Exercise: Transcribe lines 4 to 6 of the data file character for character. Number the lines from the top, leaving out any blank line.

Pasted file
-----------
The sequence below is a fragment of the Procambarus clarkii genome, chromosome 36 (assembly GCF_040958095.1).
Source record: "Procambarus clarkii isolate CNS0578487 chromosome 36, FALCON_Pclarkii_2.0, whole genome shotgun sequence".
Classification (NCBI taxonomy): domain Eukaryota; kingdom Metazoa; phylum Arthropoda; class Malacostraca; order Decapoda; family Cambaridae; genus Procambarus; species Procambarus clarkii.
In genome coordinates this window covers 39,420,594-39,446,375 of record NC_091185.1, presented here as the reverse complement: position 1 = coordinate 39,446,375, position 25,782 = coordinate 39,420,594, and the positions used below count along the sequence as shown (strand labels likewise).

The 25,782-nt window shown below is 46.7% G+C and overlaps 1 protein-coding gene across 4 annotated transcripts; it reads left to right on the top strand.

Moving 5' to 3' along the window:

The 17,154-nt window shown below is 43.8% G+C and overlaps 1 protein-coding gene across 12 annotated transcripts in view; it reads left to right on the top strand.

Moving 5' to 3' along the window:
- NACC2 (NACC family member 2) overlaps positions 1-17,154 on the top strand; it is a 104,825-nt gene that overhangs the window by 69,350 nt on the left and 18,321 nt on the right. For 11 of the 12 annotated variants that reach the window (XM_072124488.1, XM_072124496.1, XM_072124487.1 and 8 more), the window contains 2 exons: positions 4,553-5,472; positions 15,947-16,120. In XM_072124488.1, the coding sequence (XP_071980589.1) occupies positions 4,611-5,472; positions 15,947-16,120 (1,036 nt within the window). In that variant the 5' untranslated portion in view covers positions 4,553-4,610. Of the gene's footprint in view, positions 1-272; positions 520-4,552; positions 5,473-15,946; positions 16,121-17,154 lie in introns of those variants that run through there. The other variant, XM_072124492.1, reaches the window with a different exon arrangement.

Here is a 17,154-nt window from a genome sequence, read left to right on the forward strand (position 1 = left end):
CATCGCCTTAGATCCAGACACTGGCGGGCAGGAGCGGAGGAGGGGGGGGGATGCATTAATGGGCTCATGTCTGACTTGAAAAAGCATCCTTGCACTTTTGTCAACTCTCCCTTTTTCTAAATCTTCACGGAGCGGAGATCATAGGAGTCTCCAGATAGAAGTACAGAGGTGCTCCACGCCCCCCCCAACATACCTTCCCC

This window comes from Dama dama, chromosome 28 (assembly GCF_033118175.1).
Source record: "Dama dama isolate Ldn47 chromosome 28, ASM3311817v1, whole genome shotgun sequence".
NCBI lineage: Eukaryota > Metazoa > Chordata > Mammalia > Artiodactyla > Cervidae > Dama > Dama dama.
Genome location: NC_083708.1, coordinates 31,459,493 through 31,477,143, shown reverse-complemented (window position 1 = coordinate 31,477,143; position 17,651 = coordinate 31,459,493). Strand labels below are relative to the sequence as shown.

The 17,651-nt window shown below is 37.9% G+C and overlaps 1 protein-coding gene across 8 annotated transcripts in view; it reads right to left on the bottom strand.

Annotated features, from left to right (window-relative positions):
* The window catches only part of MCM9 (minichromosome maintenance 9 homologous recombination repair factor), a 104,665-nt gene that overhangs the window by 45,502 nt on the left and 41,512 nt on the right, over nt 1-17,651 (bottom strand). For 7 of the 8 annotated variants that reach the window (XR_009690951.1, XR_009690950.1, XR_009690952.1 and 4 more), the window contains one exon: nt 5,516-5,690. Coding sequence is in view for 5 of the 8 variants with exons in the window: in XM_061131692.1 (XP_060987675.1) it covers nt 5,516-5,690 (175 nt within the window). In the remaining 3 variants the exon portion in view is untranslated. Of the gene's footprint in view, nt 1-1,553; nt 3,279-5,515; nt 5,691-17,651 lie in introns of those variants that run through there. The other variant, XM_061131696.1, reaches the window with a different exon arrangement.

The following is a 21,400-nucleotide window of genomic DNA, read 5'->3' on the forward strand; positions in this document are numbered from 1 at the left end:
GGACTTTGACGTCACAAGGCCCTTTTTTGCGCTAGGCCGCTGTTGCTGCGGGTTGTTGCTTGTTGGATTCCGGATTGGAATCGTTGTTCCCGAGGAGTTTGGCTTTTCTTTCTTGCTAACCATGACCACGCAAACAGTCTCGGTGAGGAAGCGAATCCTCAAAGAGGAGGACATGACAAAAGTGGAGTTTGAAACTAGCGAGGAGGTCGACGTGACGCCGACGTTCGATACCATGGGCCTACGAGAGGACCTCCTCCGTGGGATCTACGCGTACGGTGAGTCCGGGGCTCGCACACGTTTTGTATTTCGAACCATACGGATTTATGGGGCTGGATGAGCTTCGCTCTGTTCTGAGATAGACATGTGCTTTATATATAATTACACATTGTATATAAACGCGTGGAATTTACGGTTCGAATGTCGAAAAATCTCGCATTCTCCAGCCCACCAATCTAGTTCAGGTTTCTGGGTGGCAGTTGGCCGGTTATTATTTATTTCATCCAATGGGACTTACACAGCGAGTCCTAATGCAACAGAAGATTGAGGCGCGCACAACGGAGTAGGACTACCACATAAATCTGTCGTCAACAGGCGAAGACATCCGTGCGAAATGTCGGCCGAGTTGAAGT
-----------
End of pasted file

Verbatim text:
In genome coordinates this window covers 39,420,594-39,446,375 of record NC_091185.1, presented here as the reverse complement: position 1 = coordinate 39,446,375, position 25,782 = coordinate 39,420,594, and the positions used below count along the sequence as shown (strand labels likewise).

The 25,782-nt window shown below is 46.7% G+C and overlaps 1 protein-coding gene across 4 annotated transcripts; it reads left to right on the top strand.

Moving 5' to 3' along the window: